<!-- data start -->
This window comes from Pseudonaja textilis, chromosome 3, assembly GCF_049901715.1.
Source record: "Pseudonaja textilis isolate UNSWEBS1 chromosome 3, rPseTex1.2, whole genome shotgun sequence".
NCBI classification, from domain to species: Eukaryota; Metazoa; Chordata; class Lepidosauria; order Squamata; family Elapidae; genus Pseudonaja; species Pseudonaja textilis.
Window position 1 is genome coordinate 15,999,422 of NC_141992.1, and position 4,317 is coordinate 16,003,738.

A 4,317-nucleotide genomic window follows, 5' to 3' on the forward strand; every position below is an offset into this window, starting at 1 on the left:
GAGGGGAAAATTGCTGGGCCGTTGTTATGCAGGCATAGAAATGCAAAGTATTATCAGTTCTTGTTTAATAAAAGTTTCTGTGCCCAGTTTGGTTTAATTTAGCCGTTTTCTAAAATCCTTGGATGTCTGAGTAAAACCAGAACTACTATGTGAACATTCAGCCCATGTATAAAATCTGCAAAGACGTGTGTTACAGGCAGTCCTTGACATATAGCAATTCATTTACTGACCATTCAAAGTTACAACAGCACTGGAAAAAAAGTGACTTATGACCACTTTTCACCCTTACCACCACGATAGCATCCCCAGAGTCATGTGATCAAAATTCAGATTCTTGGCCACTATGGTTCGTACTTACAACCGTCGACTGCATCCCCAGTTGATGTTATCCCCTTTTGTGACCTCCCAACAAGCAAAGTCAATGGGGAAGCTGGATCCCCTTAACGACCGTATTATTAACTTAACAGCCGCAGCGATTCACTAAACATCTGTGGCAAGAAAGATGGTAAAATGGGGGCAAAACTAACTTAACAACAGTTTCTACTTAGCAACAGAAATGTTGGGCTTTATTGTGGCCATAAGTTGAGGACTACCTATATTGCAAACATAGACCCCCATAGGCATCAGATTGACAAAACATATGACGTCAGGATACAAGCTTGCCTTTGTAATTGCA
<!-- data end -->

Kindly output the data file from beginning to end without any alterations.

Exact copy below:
This window comes from Pseudonaja textilis, chromosome 3, assembly GCF_049901715.1.
Source record: "Pseudonaja textilis isolate UNSWEBS1 chromosome 3, rPseTex1.2, whole genome shotgun sequence".
NCBI classification, from domain to species: Eukaryota; Metazoa; Chordata; class Lepidosauria; order Squamata; family Elapidae; genus Pseudonaja; species Pseudonaja textilis.
Window position 1 is genome coordinate 15,999,422 of NC_141992.1, and position 4,317 is coordinate 16,003,738.

A 4,317-nucleotide genomic window follows, 5' to 3' on the forward strand; every position below is an offset into this window, starting at 1 on the left:
GAGGGGAAAATTGCTGGGCCGTTGTTATGCAGGCATAGAAATGCAAAGTATTATCAGTTCTTGTTTAATAAAAGTTTCTGTGCCCAGTTTGGTTTAATTTAGCCGTTTTCTAAAATCCTTGGATGTCTGAGTAAAACCAGAACTACTATGTGAACATTCAGCCCATGTATAAAATCTGCAAAGACGTGTGTTACAGGCAGTCCTTGACATATAGCAATTCATTTACTGACCATTCAAAGTTACAACAGCACTGGAAAAAAAGTGACTTATGACCACTTTTCACCCTTACCACCACGATAGCATCCCCAGAGTCATGTGATCAAAATTCAGATTCTTGGCCACTATGGTTCGTACTTACAACCGTCGACTGCATCCCCAGTTGATGTTATCCCCTTTTGTGACCTCCCAACAAGCAAAGTCAATGGGGAAGCTGGATCCCCTTAACGACCGTATTATTAACTTAACAGCCGCAGCGATTCACTAAACATCTGTGGCAAGAAAGATGGTAAAATGGGGGCAAAACTAACTTAACAACAGTTTCTACTTAGCAACAGAAATGTTGGGCTTTATTGTGGCCATAAGTTGAGGACTACCTATATTGCAAACATAGACCCCCATAGGCATCAGATTGACAAAACATATGACGTCAGGATACAAGCTTGCCTTTGTAATTGCA